By One percent
we may or may not agree with the reasons and outcome, but this is skill in anyone’s book
An SAS sniper has killed a senior ISIS fighter with a 'one in a million' night-time shot from a mile away, it has been claimed.
The marksman is said to have killed the terrorist with a 'head shot' close to the Syrian border having been given a window of just 15 seconds.
He is understood to be a sergeant with the SAS G-Squadron and a veteran of operations in both Iraq and Afghanistan, where he is understood to have recorded as many as 100 kills.
The SAS team had hoped that the ISIS commander would arrive during the day because a night shot was regarded as too dangerous,' the source said.
'But as evening approached the team realised that they were going to have to either abort or go for a night shot. The sniper said he wanted to take the shot and was given a "go order".'
The sniper had 15 seconds to take his shot as the extremist pulled up in a car. The source said the extremist was killed instantly after being shot in the back of the head.
By One percent
A Chinese tourist has called the police 'cruel' and said they showed 'no mercy' after she was locked in a police cell for 15 hours when she was unable to pay an on-the-spot fine because she was driving too slowly.
Qiaoyon Wang was on her way to visit friends in Hull when police stopped her in the eastbound carriageway on the A63 at Hessle on Wednesday.
The 39-year-old from China said she was 'confused' when a police car flashed its lights at her Ford Focus hire car.
She was unable to pay the £100 fine so taken into a prison cell where she spent 15 hours locked up before appearing in Hull Magistrates' Court.
Unheard of. I hope the also patrol the road between Pickering and Whitby. The number of times I've got stuck behind some idiot doing 40.
Well we knew it was happening and many innocent families have been wiped out by these illegal drivers on the road. Make no mistake this is a deliberate action.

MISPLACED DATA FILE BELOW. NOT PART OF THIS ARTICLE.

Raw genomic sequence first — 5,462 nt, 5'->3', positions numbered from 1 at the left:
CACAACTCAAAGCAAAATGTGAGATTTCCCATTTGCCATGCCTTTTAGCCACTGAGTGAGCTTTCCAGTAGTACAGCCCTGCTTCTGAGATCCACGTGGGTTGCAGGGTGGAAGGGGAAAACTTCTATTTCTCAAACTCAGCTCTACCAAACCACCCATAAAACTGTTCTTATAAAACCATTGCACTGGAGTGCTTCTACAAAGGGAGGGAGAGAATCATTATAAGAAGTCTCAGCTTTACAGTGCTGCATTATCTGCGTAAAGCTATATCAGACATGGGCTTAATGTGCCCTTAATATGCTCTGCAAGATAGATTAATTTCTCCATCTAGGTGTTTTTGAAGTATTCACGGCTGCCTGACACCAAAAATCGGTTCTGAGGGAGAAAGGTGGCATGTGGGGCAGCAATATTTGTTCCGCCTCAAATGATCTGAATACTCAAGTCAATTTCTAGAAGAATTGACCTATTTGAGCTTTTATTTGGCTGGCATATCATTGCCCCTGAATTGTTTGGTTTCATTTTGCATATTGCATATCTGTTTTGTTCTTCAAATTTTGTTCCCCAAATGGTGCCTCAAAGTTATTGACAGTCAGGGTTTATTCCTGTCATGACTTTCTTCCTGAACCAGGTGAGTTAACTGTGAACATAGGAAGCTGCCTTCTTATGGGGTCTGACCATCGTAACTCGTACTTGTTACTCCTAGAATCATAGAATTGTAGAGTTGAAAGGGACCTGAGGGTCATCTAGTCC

More than 440 lorries crossing into the UK last year were found with manipulated tachographs, Britain's road regulator has said.
Tachographs are on-board digital recorders which keep track of the number of hours a driver has been on the road.
The Driver and Vehicle Standards Agency believes a further 400 drivers were cheating, some using sophisticated "interrupters" to switch off the lorries' tachographs, but couldn't prove it.
The DVSA suspects that haulage bosses could be behind the use of the devices because they are complicated to install and are often found in more than one lorry from the same company.
"The results of falling asleep at the wheel of 44-tonne lorry can be devastating to families and communities," a spokeswoman said.
"Anything that means a driver can drive tired and we might not know about it or stop it is a worry. That's what we are here for, to keep the roads safe."
The DVSA carried out 223,000 roadside checks between April 2016 and March 2017.
5 live Investigates discovered there was a 21% increase in the number of drivers found with manipulated tachographs during that period compared with the previous year.
The tachograph interrupters are being used mainly by European drivers who cross into the UK.
One Bulgarian driver discovered with a manipulated tachograph in north Wales in March had driven 23 hours non-stop.
There is added danger because the interrupters disable a lorry's advanced braking systems and speedometers when they are being used.
The Department for Transport said there were 400,000 HGVs licensed in the UK at the end of 2016 and estimates there are 20,000 foreign registered HGVs in the UK at any given time.
Dean Allan's mother, Diana, was killed by a driver who ploughed into the back of her car when he fell asleep at the wheel of his lorry.
Claudiu-Ioan Almasan was jailed for causing death by dangerous driving. He had not been been driving over his permitted hours nor had he cheated his tachograph when he hit Mrs Allan's car, but he had stayed up late on the night before the crash.
"He was waiting for a phone call from his wife in another country and he'd stayed up late that evening to take the call, but he started his shift early the next morning," said Mr Allan.
"He didn't deliberately set out to do what he did on the day - he was too tired. "
Local investigations suggest the use of the interrupters is higher than that found by the DVSA.
Sgt Steve Warren has been involved in a recent operation which arrested and charged 22 drivers who had been using the devices in Nottinghamshire.
"Unfortunately, some of these drivers are not earning a lot of money," he said. "And they are telling us they are getting pressure from the company to use the device. I think they are readily available now and there are a lot more fitted to the vehicles."
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